Directed by Avery Cohen
Starring Juvenal Avellano-Santana, Seth Kaliroff, Kelly Anderson
Short Film Review by Annie Vincent
Halfway to the Suburbs follows the story of Jaime, an obnoxious and egotistical youth who is about to head off to college. In a bid to impress his long-time crush Meg, Jaime seeks to prove he can be responsible by taking his troubled younger cousin, Andrew, to a party. Unfortunately, the storyline is just one of a number of issues with this indie short film.
The film’s opening montage introduces us to Jaime, played by Juvenal Avellano-Santana. It is clear he is an over-zealous youth with a possible anger-management issue, as judged by his unreasonable reaction to a parking ticket – one he has been given because he is parking illegally in a disabled bay. And the character doesn’t become any more likeable as the plot progresses. He manipulates his vulnerable cousin into attending a party just so he can show off to a girl he likes. The script doesn’t help him out either, with his conversations in the early part of the film covering online pornography, the physical and sexual attributes of his crush, and drugs, then later becoming philosophical as he expresses the momentous changes he and his cousin have on the horizon. With his swearing gratuitous and his attempts to portray a ‘cool, urban youth’, whilst living in white, middle-class suburbia, painfully unconvincing, his performance becomes a cringe-worthy watch. And whilst other films have managed to capture the transition of silly-schoolboy to mature adolescent well, this one just hasn’t managed it. The script manages to fail other characters too. Mid-argument with Jaime, his friend Liam starts referencing the Napoleonic wars. Not only is this odd in itself, but it comes after an extended period of film where these characters are meant to have demonstrated how ‘street’ they are.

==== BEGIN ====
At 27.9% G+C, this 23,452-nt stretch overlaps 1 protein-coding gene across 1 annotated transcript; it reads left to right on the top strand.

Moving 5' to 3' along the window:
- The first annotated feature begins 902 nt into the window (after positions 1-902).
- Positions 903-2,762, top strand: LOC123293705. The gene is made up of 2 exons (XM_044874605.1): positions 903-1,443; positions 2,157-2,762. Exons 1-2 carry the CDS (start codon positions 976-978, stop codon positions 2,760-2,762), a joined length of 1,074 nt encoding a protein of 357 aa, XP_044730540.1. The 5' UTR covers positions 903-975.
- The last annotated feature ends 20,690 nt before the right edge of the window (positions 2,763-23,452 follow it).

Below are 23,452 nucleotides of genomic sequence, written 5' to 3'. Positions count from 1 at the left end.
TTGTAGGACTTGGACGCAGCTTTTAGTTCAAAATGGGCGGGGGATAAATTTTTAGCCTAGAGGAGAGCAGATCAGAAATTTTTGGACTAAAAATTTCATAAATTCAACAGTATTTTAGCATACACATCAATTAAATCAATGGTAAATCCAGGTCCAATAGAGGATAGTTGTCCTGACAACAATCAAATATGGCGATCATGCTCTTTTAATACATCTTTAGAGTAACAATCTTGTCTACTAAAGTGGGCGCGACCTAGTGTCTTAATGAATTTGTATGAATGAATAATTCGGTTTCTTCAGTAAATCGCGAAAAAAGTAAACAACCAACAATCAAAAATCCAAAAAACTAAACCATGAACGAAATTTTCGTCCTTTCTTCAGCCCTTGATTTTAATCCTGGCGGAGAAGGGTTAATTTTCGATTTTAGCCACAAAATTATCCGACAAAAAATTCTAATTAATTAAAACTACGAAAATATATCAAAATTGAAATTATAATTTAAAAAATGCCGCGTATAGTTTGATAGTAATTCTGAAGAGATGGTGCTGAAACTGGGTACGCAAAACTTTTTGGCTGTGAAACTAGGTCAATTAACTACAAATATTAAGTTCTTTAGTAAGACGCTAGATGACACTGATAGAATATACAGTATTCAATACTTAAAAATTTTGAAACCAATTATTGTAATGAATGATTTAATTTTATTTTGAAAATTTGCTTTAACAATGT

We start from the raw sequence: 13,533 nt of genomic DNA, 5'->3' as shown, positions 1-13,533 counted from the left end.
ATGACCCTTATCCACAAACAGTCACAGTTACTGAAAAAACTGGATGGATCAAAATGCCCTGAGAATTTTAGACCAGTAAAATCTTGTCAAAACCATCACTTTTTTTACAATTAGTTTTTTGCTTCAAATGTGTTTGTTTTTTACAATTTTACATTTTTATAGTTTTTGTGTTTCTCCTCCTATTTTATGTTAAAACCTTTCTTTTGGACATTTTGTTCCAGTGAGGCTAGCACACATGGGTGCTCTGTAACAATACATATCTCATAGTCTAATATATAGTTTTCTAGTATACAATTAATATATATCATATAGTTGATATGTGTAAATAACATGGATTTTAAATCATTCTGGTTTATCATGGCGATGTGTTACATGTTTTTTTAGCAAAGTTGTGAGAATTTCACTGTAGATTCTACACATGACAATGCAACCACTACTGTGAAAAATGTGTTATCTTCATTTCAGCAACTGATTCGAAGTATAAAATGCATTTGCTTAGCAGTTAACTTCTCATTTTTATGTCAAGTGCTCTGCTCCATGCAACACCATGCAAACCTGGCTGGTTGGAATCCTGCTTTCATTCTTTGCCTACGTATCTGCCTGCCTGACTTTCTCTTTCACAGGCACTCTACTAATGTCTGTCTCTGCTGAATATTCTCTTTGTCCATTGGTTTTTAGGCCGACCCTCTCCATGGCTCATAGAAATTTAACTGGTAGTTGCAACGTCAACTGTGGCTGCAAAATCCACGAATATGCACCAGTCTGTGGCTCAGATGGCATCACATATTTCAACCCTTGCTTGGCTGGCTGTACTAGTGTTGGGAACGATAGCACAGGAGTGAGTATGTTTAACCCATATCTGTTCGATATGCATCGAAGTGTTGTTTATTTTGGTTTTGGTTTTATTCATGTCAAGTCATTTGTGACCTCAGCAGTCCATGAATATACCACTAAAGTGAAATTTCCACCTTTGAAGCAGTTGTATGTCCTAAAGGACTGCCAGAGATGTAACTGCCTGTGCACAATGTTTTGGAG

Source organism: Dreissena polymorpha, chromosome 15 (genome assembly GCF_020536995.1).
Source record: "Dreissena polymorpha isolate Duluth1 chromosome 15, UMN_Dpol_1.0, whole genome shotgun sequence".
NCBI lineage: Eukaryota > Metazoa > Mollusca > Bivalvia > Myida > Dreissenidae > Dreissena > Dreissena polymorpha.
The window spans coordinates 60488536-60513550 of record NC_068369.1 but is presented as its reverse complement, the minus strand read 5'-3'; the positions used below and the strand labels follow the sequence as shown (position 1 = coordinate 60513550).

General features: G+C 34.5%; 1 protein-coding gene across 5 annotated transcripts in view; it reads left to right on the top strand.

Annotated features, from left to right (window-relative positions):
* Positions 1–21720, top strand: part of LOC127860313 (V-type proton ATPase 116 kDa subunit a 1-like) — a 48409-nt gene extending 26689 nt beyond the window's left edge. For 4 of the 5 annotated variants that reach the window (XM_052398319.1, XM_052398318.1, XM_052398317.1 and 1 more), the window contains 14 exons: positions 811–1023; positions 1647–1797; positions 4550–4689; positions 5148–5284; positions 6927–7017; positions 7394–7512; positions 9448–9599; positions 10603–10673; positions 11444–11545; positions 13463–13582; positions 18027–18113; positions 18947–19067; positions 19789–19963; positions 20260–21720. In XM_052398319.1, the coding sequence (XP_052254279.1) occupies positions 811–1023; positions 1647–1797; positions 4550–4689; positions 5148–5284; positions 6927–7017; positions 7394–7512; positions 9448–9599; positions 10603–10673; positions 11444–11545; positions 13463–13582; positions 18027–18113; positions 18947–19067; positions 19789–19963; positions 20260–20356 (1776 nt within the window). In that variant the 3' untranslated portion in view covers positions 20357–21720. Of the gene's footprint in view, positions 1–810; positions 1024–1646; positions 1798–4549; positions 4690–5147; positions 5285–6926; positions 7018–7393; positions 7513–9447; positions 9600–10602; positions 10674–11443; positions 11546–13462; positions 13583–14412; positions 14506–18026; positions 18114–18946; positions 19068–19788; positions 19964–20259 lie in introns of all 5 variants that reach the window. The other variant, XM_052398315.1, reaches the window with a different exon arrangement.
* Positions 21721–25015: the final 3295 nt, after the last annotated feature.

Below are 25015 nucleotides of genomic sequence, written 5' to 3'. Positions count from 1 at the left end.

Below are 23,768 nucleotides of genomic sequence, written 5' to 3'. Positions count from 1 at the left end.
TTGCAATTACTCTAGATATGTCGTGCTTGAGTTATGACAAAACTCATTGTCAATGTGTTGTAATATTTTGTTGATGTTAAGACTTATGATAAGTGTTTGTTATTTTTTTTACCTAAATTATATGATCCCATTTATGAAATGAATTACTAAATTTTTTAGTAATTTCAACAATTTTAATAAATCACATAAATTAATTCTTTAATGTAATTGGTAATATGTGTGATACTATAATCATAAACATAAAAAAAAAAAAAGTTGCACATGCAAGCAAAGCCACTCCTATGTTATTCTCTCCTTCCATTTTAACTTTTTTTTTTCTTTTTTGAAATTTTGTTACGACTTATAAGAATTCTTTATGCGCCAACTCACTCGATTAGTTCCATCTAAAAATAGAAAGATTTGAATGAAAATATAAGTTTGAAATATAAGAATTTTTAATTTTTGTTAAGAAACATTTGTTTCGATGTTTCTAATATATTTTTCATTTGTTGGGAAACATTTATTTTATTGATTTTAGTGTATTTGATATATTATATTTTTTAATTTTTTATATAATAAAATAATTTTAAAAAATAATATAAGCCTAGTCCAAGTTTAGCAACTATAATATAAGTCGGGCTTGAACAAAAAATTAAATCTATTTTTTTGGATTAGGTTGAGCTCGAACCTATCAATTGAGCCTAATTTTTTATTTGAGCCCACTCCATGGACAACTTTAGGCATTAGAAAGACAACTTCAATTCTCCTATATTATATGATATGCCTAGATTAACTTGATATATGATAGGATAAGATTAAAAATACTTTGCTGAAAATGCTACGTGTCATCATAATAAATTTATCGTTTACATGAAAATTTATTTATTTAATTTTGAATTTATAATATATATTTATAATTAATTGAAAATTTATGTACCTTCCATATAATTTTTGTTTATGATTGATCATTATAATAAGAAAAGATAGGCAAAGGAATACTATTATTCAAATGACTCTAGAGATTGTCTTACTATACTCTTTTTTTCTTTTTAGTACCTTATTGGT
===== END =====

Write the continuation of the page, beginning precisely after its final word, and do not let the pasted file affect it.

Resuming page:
Characterisation is a problem here too, as most of the performances in this film are unconvincing. Many of the actors look like they are about to laugh mid-sentence and lack any range of facial expression to support the script, such as it is. The best performance is from Seth Kaliroff, playing Andrew, who at least tries to create a genuine sense of anger and frustration later in the film, but the preceding plot and undeveloped script mean the audience can’t take this seriously either as it is poorly timed and seems incongruous with the fact the party and all of its drama has now passed.
Away from the plot and script, there is some nice cinematography and time has been spent selecting an appropriate soundtrack to compliment the intended feel of this film. Unfortunately, the audio-balancing is poor and at times the soundtrack completely cuts over the actors.
Halfway to the Suburbs is Avery Cohen’s third film and whilst the circumstances behind pre-production are unknown, it feels a little rushed. Audiences will struggle to empathise with these two-dimensional characters and engage with the inconsistent storyline.